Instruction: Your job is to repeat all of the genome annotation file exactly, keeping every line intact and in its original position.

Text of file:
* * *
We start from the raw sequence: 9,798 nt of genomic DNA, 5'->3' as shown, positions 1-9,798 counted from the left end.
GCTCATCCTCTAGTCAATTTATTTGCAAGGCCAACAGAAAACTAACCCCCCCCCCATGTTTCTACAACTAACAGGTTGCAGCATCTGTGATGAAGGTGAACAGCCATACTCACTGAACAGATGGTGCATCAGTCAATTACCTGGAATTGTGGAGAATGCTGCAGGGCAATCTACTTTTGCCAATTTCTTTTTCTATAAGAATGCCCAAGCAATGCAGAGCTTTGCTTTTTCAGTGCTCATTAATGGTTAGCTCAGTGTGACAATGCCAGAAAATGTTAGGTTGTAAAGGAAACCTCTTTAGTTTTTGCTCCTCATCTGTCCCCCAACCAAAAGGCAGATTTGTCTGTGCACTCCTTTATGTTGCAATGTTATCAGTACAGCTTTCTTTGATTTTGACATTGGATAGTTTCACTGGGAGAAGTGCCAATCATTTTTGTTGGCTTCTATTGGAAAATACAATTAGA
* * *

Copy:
We start from the raw sequence: 9,798 nt of genomic DNA, 5'->3' as shown, positions 1-9,798 counted from the left end.
GCTCATCCTCTAGTCAATTTATTTGCAAGGCCAACAGAAAACTAACCCCCCCCCCATGTTTCTACAACTAACAGGTTGCAGCATCTGTGATGAAGGTGAACAGCCATACTCACTGAACAGATGGTGCATCAGTCAATTACCTGGAATTGTGGAGAATGCTGCAGGGCAATCTACTTTTGCCAATTTCTTTTTCTATAAGAATGCCCAAGCAATGCAGAGCTTTGCTTTTTCAGTGCTCATTAATGGTTAGCTCAGTGTGACAATGCCAGAAAATGTTAGGTTGTAAAGGAAACCTCTTTAGTTTTTGCTCCTCATCTGTCCCCCAACCAAAAGGCAGATTTGTCTGTGCACTCCTTTATGTTGCAATGTTATCAGTACAGCTTTCTTTGATTTTGACATTGGATAGTTTCACTGGGAGAAGTGCCAATCATTTTTGTTGGCTTCTATTGGAAAATACAATTAGA